Video Game Reviews – October 2009

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Batman: Arkham Asylum
Rocksteady Studios / Eidos Interactive / Warner Bros. Interactive
Reviewed On: Xbox 360
Also On: PS3, PC
Street: 08.25
There have been countless manifestations of the Dark Knight in the gaming world, but none of them have truly captured the demonic essence that surrounds Gotham City’s renowned villains or the meticulous detective nature of Bruce Wayne and his alter ego. After capturing The Joker for the umpteenth time (this instance being a little easier than usual), Batman personally delivers the psychopath to the padded walls of Arkham Asylum. With the help of a few classic criminals, the legendary hero falls victim to a well-orchestrated trap and must prepare for a surge of battles with some of DC’s greatest bad guys (and girls). Rather than providing a rock ‘em sock ‘em type of gameplay, the majority of the encounters force gamers to carry out shadowy stealth attacks, making for a much more interesting experience. To say that the animation and character designs are stunning is an understatement. The vocal performances provided by members of the 1992 animated series original cast (Kevin Conroy, Mark Hamill and Arleen Sorkin) are remarkable. While the game can be defeated rather quickly by today’s standards, the captivating storyline of Bob Kane’s creation makes this one of the greatest adaptations of the caped crusader. –Jimmy Martin

Fallout 3 – DLC: Mothership Zeta
Bethesda Softworks
Reviewed on: Xbox 360
Also on: PS3, PC
Street: 08.03
Need a reason to return to playing Fallout 3? Mothership Zeta is the last of five game add-ons that have become available since the original game’s release. The concept for Zeta is truly out there, even for the realm of the Fallout franchise. At the beginning playing Zeta, you’re beamed aboard the alien ship and there is no return to the wastes of the world of Fallout 3 until you’ve completed all the quests pertaining to Zeta. Early on, the ship provides some refreshingly clean and easy-to-navigate environments, though objectives and exploring can get old in a short amount of time. The set-up, while a bit clunky, does give way to satisfaction when you get to blow aliens to pieces in vengeful bliss. The aliens remind me a lot of the aliens from Mars Attacks! with their barking dialogue that leaves you with no idea what they’re saying. But take heed: These short-statured little buggers pack a challenge with their strong weapons and their strange, stealth-type armor that provide a challenge to even high-level characters. You’ll find yourself at times suddenly surrounded by the little stinkers in the blink of an eye. Zeta adds a lengthy and challenging bit of gameplay, even with its tendency to become tedious. –Bryer Wharton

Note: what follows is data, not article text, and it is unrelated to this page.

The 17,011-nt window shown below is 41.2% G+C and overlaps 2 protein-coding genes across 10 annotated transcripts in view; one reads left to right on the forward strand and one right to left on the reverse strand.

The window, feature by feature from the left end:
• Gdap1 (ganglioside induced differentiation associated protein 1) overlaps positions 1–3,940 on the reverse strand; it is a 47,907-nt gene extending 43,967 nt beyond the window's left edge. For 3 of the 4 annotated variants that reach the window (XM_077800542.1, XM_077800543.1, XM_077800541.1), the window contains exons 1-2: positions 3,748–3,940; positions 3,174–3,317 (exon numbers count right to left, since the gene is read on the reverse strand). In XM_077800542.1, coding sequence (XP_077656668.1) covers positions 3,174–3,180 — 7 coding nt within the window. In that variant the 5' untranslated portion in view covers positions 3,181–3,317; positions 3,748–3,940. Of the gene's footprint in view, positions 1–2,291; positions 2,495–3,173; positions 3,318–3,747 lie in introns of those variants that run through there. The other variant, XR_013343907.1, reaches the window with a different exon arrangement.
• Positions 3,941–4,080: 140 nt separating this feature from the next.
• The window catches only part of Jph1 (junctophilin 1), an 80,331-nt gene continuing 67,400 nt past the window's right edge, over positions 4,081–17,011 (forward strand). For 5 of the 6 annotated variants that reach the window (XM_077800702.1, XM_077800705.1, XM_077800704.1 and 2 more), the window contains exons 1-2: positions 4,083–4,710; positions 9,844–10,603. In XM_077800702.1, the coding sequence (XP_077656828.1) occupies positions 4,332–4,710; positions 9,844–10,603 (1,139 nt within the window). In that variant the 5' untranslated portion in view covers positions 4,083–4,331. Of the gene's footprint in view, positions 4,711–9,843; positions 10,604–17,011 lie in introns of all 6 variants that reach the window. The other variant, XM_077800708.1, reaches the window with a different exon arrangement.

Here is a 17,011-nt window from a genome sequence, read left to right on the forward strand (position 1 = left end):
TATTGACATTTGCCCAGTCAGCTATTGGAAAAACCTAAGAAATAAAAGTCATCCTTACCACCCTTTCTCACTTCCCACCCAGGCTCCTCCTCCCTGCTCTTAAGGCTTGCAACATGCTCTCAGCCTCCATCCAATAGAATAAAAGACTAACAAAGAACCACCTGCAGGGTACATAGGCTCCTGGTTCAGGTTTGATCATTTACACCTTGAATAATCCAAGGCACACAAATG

Reviewed On: Xbox 360
Also on: PS3, PC
Street: 08.18
Wolfenstein is a video game franchise that will always have my heart. Wolf3d.exe was the beginning of my love for first person shooters, and at the tender age of 13 there were few things more exciting than seeing the “GET PSYCHED!” loading screen for a few moments as the next level of Nazi-killing, maze-exploring goodness loaded onto my computer. This is the seventh installment in the Wolfenstein IP, and it doesn’t disappoint. On the other hand, it’s nothing really special, like just about every other release from the same series. Raven Software, responsible for some classics such as HeXen and Soldier of Fortune, uses id Tech 4 (the Doom 3 engine) to create a typical Raven-esque adventure in a relatively cartoony World War II setting. The story arc immediately steers toward Nazi occultism and by commandeering occult artifacts that the Nazi’s have dug up for themselves, you waste no time in becoming a one man army determined to stop Heinrich Himmler’s and the SS’s occult force called Black Sun. What the game turns out to be is a non-stop action narrative with decent level design and combat with a few twists thanks to some zany artifacts. The game is by no means amazing, but it certainly is worth checking out if you enjoy FPS games, slaughtering Nazi jerks and all of the benefits that come with it. –Conor Dow